The Department of Justice, Antitrust Division, has opened a review to examine BMI’s consent decree to determine if it is meeting the goal of protecting competition. Almost all the rights and obligations in BMI’s consent decree were developed in the mid-1960s – before the Internet, satellite radio, and the growth of cable and other modern music delivery platforms.
Regarding this positive development for America’s music creators, BMI CEO Mike O’Neill stated:
“On behalf of our affiliates, we applaud the Department of Justice’s review of the BMI consent decree. The marriage of technology and creativity has helped open up tremendous opportunities for our affiliates through cutting-edge digital platforms. Technology has truly helped democratize the entertainment industry, giving large and small players a forum to be heard over any device – but the creators of the music must be paid properly and fairly for their contributions.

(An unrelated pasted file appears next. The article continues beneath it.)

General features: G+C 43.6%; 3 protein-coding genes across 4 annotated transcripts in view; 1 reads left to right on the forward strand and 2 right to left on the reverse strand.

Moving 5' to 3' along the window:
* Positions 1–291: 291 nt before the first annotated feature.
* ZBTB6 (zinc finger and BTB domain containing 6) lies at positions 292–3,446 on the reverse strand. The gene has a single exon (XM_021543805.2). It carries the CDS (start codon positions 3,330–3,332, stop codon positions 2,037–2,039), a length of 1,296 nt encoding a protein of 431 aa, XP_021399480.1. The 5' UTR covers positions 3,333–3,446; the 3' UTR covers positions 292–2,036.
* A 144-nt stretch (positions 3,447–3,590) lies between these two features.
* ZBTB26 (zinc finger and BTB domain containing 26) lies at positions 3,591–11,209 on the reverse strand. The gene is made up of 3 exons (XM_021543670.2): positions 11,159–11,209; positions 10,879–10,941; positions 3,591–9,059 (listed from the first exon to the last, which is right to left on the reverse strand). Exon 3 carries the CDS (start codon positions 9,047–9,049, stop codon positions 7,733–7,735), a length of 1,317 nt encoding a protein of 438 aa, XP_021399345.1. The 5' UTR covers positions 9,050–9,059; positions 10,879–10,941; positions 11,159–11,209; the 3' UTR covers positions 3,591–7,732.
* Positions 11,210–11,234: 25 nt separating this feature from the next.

We look forward to participating in the DOJ’s proceeding and welcome its review of the consent decree; BMI understands that the focus needs to be on the songwriters, composers and publishers responsible for the music we all enjoy, on the businesses using our music, and on serving the ever-growing public demand for music. We seek to modernize the decree to enable songwriters and publishers to realize fair market value for their work, to make music licensing more efficient and to streamline the rate-setting process.
BMI and our affiliated creators of music look forward to the future and new innovations, but we want to be guided by rules written for today’s environment, not a world of three networks, vinyl LPs or 8-track tapes. The DOJ’s review, along with Congress’s consideration of the Songwriter Equity Act, are two key building blocks to creating a new era of fair market value for songwriters, composers and publishers.”